We’ve all gone to heaven

February 27, 2005, Sunday

We’ve all gone to heaven

By Peter Reed

People still speak in hushed tones of the Kirov Opera’s performance
of Rimsky-Korsakov’s The Legend of the Invisible City of Kitezh and
the Maiden Fevroniya at the Barbican in 1994. If it was anything like
last Wednesday’s given by the same forces (now called the Mariinsky
Theatre) and again conducted by the Mariinsky’s director, Valery
Gergiev, I can understand why. The impact it made is all the more
remarkable when you consider that this conflation and interpretation
of two medieval Russian fables is not without flaws.

Its epic historical scale lacks dramatic focus – you think that the
“pilgrim’s progress” of saintly Fevroniya is at the centre of things,
but Kuterma, the grotesque and drunken idiot-savant, is far more
powerfully drawn. The love between Fevroniya and her prince,
initiated in Act I, is then virtually ignored until the last act, by
which time they’re both dead in the now celestial city of Kitezh. The
influence of Wagner – not for nothing is the work known as “the
Russian Parsifal” – is all over the score like a rash; and when it
isn’t the music is dominated by those characteristically Russian
folk- and hymn-style melodies that always seem to be looping back to
where they started.

The reason it works, of course, is that the Mariinsky performs it
with such conviction. Kitezh is in their blood and, with the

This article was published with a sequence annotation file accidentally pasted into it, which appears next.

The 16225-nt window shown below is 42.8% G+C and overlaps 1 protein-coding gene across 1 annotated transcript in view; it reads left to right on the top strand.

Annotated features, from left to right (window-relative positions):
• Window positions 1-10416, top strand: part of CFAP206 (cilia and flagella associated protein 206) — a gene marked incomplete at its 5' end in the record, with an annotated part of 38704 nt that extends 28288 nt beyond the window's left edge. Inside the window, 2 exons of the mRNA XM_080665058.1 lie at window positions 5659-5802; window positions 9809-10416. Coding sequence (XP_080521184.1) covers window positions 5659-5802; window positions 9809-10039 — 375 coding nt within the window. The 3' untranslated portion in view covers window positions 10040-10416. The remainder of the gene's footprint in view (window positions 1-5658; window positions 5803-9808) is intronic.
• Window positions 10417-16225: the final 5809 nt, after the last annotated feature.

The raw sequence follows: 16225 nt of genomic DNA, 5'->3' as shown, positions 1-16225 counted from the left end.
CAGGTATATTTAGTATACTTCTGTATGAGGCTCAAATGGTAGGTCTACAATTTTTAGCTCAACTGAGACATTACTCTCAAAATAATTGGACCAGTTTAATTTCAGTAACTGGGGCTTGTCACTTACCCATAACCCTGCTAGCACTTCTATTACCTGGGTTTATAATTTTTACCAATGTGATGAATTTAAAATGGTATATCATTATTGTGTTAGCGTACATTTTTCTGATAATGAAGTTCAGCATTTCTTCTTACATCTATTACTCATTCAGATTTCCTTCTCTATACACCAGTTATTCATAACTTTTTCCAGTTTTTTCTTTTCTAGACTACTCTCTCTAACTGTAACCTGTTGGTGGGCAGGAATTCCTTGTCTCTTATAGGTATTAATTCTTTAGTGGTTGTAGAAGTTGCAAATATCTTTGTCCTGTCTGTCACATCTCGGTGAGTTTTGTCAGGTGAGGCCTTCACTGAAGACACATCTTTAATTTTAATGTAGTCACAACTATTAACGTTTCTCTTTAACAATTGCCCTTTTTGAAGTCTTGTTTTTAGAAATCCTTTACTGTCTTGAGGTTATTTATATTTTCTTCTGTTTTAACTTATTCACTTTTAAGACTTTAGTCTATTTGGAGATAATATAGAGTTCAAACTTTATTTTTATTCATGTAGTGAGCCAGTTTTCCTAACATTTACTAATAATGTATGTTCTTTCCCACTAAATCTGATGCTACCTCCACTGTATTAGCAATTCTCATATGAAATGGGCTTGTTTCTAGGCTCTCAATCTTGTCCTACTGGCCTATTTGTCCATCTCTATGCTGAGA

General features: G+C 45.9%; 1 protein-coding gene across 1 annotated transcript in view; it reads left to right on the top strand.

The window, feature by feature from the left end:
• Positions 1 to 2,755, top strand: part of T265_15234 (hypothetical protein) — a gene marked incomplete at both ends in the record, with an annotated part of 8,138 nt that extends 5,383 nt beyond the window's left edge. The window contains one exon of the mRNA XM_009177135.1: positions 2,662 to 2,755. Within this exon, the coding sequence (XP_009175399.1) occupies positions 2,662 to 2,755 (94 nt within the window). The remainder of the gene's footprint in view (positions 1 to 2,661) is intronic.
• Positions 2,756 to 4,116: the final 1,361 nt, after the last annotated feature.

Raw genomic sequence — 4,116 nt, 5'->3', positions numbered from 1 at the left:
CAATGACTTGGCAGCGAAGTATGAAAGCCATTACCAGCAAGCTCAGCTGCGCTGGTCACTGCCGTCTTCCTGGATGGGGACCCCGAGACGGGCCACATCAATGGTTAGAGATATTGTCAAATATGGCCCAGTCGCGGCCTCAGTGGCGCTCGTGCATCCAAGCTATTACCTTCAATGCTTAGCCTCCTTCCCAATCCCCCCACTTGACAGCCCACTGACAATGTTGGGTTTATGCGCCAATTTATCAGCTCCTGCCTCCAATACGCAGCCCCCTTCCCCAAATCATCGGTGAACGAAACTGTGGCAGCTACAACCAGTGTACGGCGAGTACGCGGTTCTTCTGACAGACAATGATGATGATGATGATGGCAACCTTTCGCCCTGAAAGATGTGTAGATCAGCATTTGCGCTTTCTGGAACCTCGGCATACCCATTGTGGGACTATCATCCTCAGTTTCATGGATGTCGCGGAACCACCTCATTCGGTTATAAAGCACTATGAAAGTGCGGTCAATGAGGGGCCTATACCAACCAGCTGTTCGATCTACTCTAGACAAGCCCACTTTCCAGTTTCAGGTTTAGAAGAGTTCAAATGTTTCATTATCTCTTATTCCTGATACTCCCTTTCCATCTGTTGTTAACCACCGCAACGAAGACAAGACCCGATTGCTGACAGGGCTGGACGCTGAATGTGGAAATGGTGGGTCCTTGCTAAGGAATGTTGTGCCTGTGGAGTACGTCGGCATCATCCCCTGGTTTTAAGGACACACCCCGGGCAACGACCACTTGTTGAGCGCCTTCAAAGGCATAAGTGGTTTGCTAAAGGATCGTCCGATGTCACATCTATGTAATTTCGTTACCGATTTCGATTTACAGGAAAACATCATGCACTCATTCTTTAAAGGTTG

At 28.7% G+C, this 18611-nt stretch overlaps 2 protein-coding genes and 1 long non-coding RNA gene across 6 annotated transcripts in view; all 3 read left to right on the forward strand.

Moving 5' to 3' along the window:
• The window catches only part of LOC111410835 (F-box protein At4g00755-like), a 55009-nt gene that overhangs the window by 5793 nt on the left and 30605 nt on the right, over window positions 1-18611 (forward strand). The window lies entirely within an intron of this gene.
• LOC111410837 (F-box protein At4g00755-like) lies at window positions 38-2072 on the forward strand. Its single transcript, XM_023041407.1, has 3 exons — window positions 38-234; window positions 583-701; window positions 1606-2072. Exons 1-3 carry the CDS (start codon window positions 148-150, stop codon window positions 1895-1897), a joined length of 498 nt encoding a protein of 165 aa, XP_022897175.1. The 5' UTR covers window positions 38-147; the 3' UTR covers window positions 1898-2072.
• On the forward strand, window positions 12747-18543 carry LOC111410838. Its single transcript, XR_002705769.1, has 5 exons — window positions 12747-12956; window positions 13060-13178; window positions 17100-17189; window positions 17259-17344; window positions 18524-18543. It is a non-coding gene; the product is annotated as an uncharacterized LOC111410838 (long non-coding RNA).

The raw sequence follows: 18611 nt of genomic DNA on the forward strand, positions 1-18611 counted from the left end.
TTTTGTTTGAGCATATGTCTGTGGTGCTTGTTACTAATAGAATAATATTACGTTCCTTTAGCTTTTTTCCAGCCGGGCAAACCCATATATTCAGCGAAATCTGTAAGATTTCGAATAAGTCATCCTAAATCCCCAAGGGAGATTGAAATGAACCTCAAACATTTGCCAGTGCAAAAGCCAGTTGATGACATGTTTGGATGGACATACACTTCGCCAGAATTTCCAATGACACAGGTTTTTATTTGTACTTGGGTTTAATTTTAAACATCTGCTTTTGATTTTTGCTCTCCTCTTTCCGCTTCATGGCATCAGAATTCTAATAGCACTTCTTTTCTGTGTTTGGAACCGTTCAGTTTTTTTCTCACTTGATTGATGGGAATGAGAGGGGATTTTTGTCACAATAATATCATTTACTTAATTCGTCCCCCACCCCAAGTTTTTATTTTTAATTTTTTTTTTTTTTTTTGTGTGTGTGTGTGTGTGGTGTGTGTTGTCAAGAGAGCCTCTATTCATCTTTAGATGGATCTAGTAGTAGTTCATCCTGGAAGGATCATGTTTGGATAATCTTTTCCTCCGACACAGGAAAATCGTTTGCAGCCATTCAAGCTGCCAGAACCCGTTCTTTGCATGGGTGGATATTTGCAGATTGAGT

exception of the two main roles – a steady and radiant Fevroniya from
Tatiana Borodina (standing in for Mlada Khudolei) and Vassily
Gorshkov’s strident and demented Kuterma – in their heads: the other
13 soloists sang from memory. These included Lyubov Sokolova and Olga
Trifonova’s expressive two birds of paradise, who announce
Fevroniya’s death and lead her into the heavenly city, and Gennady
Bezzubenkov as Prince Yuri, sonorous and moving in his prayer for the
city’s deliverance from the Tartar hordes.

This sense of cohesion was firmly grounded in the grandeur of the
chorus’s singing and by the orchestra’s hyper-responsive playing,
which under Gergiev’s fairly minimal direction illuminated the
music’s visionary and narrative detail. One moment it was like
viewing one of those huge sombre Russian landscapes, the next like
contemplating an icon. Gergiev presented us with a rock-solid fusion
of style and content, and the result was both remarkable and

The following night the Mariinsky chorus reasserted the authority of
their disciplined, flexible singing in a short concert of Russian
church music in the warm and very comfortable Armenian church of St
Yeghiche in south Kensington. The music included some lovely extracts
from vespers by Kalinnikov and Rachmaninov; Bezzubenkov was the
soloist in a magnificently gloomy Litany of Supplication by
Grechaninov; and I very much liked Arkhangelsky’s concerto for chorus
“I Think of the Dies Irae” – you and me both, all the time.